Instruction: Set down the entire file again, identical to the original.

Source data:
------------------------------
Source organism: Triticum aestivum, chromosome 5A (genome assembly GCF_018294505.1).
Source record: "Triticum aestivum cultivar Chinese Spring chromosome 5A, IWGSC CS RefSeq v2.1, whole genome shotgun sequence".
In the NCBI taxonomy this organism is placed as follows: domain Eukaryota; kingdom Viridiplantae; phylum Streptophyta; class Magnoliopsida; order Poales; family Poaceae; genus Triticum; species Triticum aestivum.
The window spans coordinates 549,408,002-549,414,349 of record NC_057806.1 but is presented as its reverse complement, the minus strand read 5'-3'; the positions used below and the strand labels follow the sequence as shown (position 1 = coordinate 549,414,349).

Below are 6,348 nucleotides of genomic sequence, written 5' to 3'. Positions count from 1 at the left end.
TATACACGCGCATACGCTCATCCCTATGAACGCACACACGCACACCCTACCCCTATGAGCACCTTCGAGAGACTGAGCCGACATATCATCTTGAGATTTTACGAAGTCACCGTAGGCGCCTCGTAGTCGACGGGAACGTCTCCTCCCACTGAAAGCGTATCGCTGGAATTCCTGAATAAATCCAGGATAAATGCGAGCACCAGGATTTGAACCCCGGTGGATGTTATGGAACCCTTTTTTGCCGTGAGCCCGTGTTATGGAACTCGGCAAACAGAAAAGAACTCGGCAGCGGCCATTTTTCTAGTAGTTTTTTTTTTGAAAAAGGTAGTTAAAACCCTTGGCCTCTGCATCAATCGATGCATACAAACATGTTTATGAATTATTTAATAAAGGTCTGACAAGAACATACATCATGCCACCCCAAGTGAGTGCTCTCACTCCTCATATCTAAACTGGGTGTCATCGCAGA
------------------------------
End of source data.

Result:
Source organism: Triticum aestivum, chromosome 5A (genome assembly GCF_018294505.1).
Source record: "Triticum aestivum cultivar Chinese Spring chromosome 5A, IWGSC CS RefSeq v2.1, whole genome shotgun sequence".
In the NCBI taxonomy this organism is placed as follows: domain Eukaryota; kingdom Viridiplantae; phylum Streptophyta; class Magnoliopsida; order Poales; family Poaceae; genus Triticum; species Triticum aestivum.
The window spans coordinates 549,408,002-549,414,349 of record NC_057806.1 but is presented as its reverse complement, the minus strand read 5'-3'; the positions used below and the strand labels follow the sequence as shown (position 1 = coordinate 549,414,349).

Below are 6,348 nucleotides of genomic sequence, written 5' to 3'. Positions count from 1 at the left end.
TATACACGCGCATACGCTCATCCCTATGAACGCACACACGCACACCCTACCCCTATGAGCACCTTCGAGAGACTGAGCCGACATATCATCTTGAGATTTTACGAAGTCACCGTAGGCGCCTCGTAGTCGACGGGAACGTCTCCTCCCACTGAAAGCGTATCGCTGGAATTCCTGAATAAATCCAGGATAAATGCGAGCACCAGGATTTGAACCCCGGTGGATGTTATGGAACCCTTTTTTGCCGTGAGCCCGTGTTATGGAACTCGGCAAACAGAAAAGAACTCGGCAGCGGCCATTTTTCTAGTAGTTTTTTTTTTGAAAAAGGTAGTTAAAACCCTTGGCCTCTGCATCAATCGATGCATACAAACATGTTTATGAATTATTTAATAAAGGTCTGACAAGAACATACATCATGCCACCCCAAGTGAGTGCTCTCACTCCTCATATCTAAACTGGGTGTCATCGCAGA